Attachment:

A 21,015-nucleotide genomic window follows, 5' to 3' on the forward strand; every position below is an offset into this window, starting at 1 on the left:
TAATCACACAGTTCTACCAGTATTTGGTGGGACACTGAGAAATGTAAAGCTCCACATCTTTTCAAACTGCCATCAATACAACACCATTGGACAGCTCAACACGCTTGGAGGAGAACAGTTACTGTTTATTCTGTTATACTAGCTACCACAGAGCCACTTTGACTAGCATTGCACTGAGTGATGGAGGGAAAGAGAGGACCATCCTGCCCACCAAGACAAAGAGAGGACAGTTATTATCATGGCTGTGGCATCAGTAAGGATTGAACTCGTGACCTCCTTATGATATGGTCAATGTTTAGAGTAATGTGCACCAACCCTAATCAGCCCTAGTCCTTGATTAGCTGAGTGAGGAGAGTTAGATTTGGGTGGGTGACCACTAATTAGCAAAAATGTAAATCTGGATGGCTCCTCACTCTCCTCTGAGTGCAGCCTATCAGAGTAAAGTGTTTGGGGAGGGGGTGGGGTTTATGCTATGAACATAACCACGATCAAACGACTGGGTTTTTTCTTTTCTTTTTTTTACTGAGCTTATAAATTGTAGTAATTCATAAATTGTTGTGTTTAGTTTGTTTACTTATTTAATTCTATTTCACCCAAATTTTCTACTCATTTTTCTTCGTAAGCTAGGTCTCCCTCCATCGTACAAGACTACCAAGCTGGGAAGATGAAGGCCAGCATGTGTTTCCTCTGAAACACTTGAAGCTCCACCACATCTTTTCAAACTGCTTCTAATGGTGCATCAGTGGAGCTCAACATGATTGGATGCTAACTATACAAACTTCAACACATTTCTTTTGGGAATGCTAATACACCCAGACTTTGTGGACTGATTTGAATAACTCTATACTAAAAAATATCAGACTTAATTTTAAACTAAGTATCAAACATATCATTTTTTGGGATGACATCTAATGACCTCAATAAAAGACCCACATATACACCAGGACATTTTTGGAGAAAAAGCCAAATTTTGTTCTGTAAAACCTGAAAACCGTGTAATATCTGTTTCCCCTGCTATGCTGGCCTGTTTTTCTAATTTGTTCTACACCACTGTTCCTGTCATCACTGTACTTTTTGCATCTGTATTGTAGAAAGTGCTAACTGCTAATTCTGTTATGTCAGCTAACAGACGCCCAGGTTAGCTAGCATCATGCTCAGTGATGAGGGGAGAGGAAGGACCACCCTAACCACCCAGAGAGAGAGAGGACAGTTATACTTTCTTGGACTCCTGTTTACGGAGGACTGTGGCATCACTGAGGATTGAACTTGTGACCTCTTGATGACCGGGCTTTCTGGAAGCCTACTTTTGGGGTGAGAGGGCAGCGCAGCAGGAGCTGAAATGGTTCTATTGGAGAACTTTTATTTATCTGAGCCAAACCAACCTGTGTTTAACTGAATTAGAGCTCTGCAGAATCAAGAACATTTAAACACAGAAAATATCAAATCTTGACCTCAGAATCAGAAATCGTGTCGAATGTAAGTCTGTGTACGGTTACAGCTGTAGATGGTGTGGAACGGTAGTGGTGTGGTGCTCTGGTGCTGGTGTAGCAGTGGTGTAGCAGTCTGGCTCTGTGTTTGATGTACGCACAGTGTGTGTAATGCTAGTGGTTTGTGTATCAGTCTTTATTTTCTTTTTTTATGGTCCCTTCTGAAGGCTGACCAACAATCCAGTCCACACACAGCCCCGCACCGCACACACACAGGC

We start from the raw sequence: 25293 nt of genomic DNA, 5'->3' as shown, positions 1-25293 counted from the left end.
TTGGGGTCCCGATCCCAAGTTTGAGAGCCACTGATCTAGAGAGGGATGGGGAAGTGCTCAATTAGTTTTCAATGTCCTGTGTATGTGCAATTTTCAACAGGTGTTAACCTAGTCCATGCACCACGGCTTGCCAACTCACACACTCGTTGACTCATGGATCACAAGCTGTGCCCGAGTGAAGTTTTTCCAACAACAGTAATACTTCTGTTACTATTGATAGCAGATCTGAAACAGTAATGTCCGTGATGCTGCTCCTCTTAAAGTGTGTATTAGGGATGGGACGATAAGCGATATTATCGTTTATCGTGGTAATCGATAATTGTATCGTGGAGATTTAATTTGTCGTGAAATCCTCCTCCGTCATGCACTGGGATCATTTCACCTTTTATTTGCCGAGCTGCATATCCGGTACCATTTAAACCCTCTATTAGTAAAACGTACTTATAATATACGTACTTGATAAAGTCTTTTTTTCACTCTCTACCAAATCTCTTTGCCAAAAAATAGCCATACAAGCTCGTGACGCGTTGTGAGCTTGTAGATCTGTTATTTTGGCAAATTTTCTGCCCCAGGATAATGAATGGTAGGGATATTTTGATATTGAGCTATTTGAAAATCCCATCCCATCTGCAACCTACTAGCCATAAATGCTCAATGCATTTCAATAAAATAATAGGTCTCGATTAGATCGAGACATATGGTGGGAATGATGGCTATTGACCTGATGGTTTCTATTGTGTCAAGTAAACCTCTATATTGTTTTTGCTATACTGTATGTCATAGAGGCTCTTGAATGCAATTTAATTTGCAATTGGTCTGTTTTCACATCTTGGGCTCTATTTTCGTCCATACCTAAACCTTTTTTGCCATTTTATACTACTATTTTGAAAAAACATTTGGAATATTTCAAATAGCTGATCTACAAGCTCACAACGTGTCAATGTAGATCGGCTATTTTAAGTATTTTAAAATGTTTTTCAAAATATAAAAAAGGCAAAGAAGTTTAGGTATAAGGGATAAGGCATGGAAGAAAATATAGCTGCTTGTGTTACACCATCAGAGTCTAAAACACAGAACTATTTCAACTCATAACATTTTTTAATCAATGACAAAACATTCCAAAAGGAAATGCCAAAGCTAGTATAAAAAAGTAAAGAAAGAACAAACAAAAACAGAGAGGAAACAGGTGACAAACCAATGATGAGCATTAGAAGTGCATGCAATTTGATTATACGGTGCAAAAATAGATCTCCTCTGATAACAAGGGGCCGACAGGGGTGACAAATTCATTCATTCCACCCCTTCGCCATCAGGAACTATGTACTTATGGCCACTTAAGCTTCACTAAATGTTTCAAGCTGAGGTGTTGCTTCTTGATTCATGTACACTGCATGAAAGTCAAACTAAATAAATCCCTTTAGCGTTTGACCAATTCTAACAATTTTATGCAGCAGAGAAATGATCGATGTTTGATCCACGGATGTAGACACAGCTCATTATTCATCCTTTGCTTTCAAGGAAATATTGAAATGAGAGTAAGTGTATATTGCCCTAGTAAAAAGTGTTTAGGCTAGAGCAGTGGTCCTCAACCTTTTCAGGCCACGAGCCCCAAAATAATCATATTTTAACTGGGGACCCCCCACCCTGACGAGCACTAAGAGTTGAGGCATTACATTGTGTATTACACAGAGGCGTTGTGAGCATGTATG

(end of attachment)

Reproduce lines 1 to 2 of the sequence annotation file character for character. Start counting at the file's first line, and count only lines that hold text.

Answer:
A 21,015-nucleotide genomic window follows, 5' to 3' on the forward strand; every position below is an offset into this window, starting at 1 on the left:
TAATCACACAGTTCTACCAGTATTTGGTGGGACACTGAGAAATGTAAAGCTCCACATCTTTTCAAACTGCCATCAATACAACACCATTGGACAGCTCAACACGCTTGGAGGAGAACAGTTACTGTTTATTCTGTTATACTAGCTACCACAGAGCCACTTTGACTAGCATTGCACTGAGTGATGGAGGGAAAGAGAGGACCATCCTGCCCACCAAGACAAAGAGAGGACAGTTATTATCATGGCTGTGGCATCAGTAAGGATTGAACTCGTGACCTCCTTATGATATGGTCAATGTTTAGAGTAATGTGCACCAACCCTAATCAGCCCTAGTCCTTGATTAGCTGAGTGAGGAGAGTTAGATTTGGGTGGGTGACCACTAATTAGCAAAAATGTAAATCTGGATGGCTCCTCACTCTCCTCTGAGTGCAGCCTATCAGAGTAAAGTGTTTGGGGAGGGGGTGGGGTTTATGCTATGAACATAACCACGATCAAACGACTGGGTTTTTTCTTTTCTTTTTTTTACTGAGCTTATAAATTGTAGTAATTCATAAATTGTTGTGTTTAGTTTGTTTACTTATTTAATTCTATTTCACCCAAATTTTCTACTCATTTTTCTTCGTAAGCTAGGTCTCCCTCCATCGTACAAGACTACCAAGCTGGGAAGATGAAGGCCAGCATGTGTTTCCTCTGAAACACTTGAAGCTCCACCACATCTTTTCAAACTGCTTCTAATGGTGCATCAGTGGAGCTCAACATGATTGGATGCTAACTATACAAACTTCAACACATTTCTTTTGGGAATGCTAATACACCCAGACTTTGTGGACTGATTTGAATAACTCTATACTAAAAAATATCAGACTTAATTTTAAACTAAGTATCAAACATATCATTTTTTGGGATGACATCTAATGACCTCAATAAAAGACCCACATATACACCAGGACATTTTTGGAGAAAAAGCCAAATTTTGTTCTGTAAAACCTGAAAACCGTGTAATATCTGTTTCCCCTGCTATGCTGGCCTGTTTTTCTAATTTGTTCTACACCACTGTTCCTGTCATCACTGTACTTTTTGCATCTGTATTGTAGAAAGTGCTAACTGCTAATTCTGTTATGTCAGCTAACAGACGCCCAGGTTAGCTAGCATCATGCTCAGTGATGAGGGGAGAGGAAGGACCACCCTAACCACCCAGAGAGAGAGAGGACAGTTATACTTTCTTGGACTCCTGTTTACGGAGGACTGTGGCATCACTGAGGATTGAACTTGTGACCTCTTGATGACCGGGCTTTCTGGAAGCCTACTTTTGGGGTGAGAGGGCAGCGCAGCAGGAGCTGAAATGGTTCTATTGGAGAACTTTTATTTATCTGAGCCAAACCAACCTGTGTTTAACTGAATTAGAGCTCTGCAGAATCAAGAACATTTAAACACAGAAAATATCAAATCTTGACCTCAGAATCAGAAATCGTGTCGAATGTAAGTCTGTGTACGGTTACAGCTGTAGATGGTGTGGAACGGTAGTGGTGTGGTGCTCTGGTGCTGGTGTAGCAGTGGTGTAGCAGTCTGGCTCTGTGTTTGATGTACGCACAGTGTGTGTAATGCTAGTGGTTTGTGTATCAGTCTTTATTTTCTTTTTTTATGGTCCCTTCTGAAGGCTGACCAACAATCCAGTCCACACACAGCCCCGCACCGCACACACACAGGC